In the hamlet of Lovingston, we located three clever letterboxes before moving on to Lynchburg, home to a wealth of boxing opportunities.  After finding a brilliant letterbox at 801 Main Street, we moved on to other areas of the city.  On the Randolph College campus, we were looking for a letterbox when we came across...(shhh)...Project Y.

Project Y, now known as Maier Museum of Art
In 1951, during the Cold War, the campus was chosen as the location of a confidential storage facility, code named Project Y, to be used by the National Gallery of Art in the event that a national crisis threatened the safety of its collection.  In exchange for ownership and eventual use of the specially designed reinforced concrete building, the college agreed to make it available for emergency use by the gallery for 50 years.  Never used for its intended purpose, the building today serves as the college's art museum.

The last stop in our letterbox-driven tour of Lynchburg—and certainly the most surprising was the Old City Cemetery.  As many fascinating cemeteries as we have visited while letterboxing, we found this one completely unique.  Established in 1806, it is one of the oldest public cemeteries in continuous use in the U.S.  But the 22,000 people buried there are only part of the story.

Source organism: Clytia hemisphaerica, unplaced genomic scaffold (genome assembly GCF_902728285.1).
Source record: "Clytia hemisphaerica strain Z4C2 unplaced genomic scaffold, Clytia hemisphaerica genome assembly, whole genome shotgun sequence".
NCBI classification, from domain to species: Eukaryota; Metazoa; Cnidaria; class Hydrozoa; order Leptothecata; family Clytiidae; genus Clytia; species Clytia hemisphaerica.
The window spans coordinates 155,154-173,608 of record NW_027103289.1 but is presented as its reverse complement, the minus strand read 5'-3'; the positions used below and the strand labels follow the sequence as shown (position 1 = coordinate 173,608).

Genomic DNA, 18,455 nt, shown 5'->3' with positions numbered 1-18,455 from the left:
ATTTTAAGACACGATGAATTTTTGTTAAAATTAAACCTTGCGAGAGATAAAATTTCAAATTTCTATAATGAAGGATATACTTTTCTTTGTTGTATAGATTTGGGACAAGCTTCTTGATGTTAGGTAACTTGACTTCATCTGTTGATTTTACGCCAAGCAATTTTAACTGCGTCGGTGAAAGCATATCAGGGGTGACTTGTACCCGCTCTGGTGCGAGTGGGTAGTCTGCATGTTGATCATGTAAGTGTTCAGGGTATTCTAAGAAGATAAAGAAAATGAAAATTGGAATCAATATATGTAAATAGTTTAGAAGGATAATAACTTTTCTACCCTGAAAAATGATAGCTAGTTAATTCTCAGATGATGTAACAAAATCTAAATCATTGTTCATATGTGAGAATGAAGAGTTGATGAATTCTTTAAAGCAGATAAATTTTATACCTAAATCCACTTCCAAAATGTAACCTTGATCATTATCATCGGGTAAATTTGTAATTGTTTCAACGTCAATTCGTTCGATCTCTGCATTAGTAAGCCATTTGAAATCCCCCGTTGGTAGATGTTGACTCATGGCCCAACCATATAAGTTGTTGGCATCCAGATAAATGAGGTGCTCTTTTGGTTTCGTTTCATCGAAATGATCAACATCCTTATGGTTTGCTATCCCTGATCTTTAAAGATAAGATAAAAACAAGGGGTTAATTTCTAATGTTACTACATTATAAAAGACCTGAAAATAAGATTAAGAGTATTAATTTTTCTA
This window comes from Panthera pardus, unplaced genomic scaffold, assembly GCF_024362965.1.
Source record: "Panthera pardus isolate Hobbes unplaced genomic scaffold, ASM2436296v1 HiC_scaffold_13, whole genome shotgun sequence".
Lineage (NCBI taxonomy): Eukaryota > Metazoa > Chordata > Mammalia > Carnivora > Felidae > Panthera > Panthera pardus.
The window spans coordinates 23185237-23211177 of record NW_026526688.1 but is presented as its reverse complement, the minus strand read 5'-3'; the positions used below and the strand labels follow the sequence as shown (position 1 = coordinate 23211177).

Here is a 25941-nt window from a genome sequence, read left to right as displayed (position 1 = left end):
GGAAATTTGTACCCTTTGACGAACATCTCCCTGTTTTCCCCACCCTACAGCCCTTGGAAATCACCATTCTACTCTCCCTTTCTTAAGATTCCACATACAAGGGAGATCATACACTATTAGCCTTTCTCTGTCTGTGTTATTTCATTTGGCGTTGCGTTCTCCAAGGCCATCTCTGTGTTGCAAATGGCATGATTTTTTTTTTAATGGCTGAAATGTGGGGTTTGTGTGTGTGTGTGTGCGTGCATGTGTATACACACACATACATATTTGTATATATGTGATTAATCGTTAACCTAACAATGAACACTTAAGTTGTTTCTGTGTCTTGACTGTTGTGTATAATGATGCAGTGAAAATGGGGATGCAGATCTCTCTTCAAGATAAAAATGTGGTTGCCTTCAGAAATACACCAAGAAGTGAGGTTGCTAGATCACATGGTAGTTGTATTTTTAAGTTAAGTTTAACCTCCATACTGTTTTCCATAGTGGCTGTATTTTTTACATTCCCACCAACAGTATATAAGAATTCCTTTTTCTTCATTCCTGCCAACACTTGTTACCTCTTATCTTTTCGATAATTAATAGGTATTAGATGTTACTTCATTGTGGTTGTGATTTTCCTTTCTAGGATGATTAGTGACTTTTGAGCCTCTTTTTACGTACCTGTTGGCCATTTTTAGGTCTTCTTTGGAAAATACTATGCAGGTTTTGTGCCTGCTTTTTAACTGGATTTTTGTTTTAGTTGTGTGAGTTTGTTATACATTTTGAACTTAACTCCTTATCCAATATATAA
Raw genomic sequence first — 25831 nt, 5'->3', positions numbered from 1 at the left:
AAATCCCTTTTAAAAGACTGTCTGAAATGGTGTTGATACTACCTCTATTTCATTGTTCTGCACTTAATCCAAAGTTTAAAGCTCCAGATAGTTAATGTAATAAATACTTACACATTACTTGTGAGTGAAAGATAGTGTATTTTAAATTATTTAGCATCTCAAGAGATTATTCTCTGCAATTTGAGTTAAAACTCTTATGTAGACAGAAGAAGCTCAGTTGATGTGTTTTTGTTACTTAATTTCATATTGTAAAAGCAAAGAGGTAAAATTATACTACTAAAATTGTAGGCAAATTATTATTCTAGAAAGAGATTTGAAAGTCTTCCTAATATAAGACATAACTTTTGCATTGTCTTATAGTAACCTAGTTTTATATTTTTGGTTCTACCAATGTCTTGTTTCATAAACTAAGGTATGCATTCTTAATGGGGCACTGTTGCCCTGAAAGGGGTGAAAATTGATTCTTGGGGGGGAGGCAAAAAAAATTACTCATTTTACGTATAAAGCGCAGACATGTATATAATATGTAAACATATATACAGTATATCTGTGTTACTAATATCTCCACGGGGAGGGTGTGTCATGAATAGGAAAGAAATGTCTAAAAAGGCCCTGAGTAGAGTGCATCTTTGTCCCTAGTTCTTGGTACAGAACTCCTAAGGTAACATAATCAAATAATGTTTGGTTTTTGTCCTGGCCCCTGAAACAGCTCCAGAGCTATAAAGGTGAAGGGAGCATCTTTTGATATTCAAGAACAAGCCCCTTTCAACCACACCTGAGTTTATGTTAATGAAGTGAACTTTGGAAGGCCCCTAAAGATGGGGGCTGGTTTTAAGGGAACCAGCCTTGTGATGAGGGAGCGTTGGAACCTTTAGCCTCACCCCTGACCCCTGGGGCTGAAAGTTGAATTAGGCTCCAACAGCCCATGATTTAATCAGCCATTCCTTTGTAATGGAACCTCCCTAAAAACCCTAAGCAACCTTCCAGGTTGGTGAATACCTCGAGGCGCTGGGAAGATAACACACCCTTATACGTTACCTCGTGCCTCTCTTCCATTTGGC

Station House Museum
The cemetery is also home to five small museums, an antique rose garden, a lotus pond and butterfly garden, a medicinal herb garden, and a dovecote.  For those who choose cremation, the cemetery has set aside a special place to scatter the ashes of the dead.  And when a beloved animal dies and is cremated, the ashes can be scattered within a special pet scatter garden on a bluff overlooking the pond, chapel, and dovecote.  The entire complex was quite remarkable and we were glad someone planted letterboxes to lure us there.

Finally and reluctantly we departed Lynchburg for Danville, getting into our hotel after 7 p.m.  With 13 finds, we considered it a productive letterboxing day.  Tomorrow we head to Charlotte for a Mother's Day visit with Ken's mom.

More Photos from Today

Memorial Dovecote at the Old City Cemetery
For those who wish to be cremated